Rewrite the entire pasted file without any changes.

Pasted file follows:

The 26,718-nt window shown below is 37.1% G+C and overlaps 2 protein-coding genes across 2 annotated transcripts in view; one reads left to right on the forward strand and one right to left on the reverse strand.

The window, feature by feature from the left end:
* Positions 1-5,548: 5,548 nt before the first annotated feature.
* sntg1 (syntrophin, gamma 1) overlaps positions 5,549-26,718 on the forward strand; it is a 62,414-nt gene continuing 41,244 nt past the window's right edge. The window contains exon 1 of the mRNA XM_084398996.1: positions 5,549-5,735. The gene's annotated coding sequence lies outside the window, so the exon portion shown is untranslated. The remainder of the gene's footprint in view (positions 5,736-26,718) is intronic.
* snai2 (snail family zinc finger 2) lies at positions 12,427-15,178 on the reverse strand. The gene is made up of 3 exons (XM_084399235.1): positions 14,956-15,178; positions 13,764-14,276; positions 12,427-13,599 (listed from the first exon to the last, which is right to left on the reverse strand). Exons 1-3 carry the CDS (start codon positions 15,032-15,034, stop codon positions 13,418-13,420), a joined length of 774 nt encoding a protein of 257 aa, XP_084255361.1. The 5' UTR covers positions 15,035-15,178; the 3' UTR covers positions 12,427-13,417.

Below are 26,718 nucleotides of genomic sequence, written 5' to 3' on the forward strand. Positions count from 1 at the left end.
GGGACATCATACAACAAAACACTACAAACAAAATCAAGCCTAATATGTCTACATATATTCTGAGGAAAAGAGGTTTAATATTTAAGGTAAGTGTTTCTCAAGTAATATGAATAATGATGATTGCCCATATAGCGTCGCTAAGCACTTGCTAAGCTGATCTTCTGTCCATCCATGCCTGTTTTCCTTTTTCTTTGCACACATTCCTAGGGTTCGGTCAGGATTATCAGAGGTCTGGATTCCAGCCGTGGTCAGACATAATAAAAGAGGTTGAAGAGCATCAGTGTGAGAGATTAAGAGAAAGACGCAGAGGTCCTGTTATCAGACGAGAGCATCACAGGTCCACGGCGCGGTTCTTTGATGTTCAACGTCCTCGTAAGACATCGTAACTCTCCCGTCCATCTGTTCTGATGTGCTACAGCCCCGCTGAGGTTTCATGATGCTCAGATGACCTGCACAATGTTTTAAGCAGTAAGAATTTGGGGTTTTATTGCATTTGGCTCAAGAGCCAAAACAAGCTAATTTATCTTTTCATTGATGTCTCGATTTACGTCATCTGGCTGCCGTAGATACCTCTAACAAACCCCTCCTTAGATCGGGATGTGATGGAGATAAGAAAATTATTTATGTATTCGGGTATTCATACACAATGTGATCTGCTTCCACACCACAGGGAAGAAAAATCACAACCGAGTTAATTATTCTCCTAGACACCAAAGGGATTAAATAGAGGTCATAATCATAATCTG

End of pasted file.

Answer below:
The 26,718-nt window shown below is 37.1% G+C and overlaps 2 protein-coding genes across 2 annotated transcripts in view; one reads left to right on the forward strand and one right to left on the reverse strand.

The window, feature by feature from the left end:
* Positions 1-5,548: 5,548 nt before the first annotated feature.
* sntg1 (syntrophin, gamma 1) overlaps positions 5,549-26,718 on the forward strand; it is a 62,414-nt gene continuing 41,244 nt past the window's right edge. The window contains exon 1 of the mRNA XM_084398996.1: positions 5,549-5,735. The gene's annotated coding sequence lies outside the window, so the exon portion shown is untranslated. The remainder of the gene's footprint in view (positions 5,736-26,718) is intronic.
* snai2 (snail family zinc finger 2) lies at positions 12,427-15,178 on the reverse strand. The gene is made up of 3 exons (XM_084399235.1): positions 14,956-15,178; positions 13,764-14,276; positions 12,427-13,599 (listed from the first exon to the last, which is right to left on the reverse strand). Exons 1-3 carry the CDS (start codon positions 15,032-15,034, stop codon positions 13,418-13,420), a joined length of 774 nt encoding a protein of 257 aa, XP_084255361.1. The 5' UTR covers positions 15,035-15,178; the 3' UTR covers positions 12,427-13,417.

Below are 26,718 nucleotides of genomic sequence, written 5' to 3' on the forward strand. Positions count from 1 at the left end.
GGGACATCATACAACAAAACACTACAAACAAAATCAAGCCTAATATGTCTACATATATTCTGAGGAAAAGAGGTTTAATATTTAAGGTAAGTGTTTCTCAAGTAATATGAATAATGATGATTGCCCATATAGCGTCGCTAAGCACTTGCTAAGCTGATCTTCTGTCCATCCATGCCTGTTTTCCTTTTTCTTTGCACACATTCCTAGGGTTCGGTCAGGATTATCAGAGGTCTGGATTCCAGCCGTGGTCAGACATAATAAAAGAGGTTGAAGAGCATCAGTGTGAGAGATTAAGAGAAAGACGCAGAGGTCCTGTTATCAGACGAGAGCATCACAGGTCCACGGCGCGGTTCTTTGATGTTCAACGTCCTCGTAAGACATCGTAACTCTCCCGTCCATCTGTTCTGATGTGCTACAGCCCCGCTGAGGTTTCATGATGCTCAGATGACCTGCACAATGTTTTAAGCAGTAAGAATTTGGGGTTTTATTGCATTTGGCTCAAGAGCCAAAACAAGCTAATTTATCTTTTCATTGATGTCTCGATTTACGTCATCTGGCTGCCGTAGATACCTCTAACAAACCCCTCCTTAGATCGGGATGTGATGGAGATAAGAAAATTATTTATGTATTCGGGTATTCATACACAATGTGATCTGCTTCCACACCACAGGGAAGAAAAATCACAACCGAGTTAATTATTCTCCTAGACACCAAAGGGATTAAATAGAGGTCATAATCATAATCTG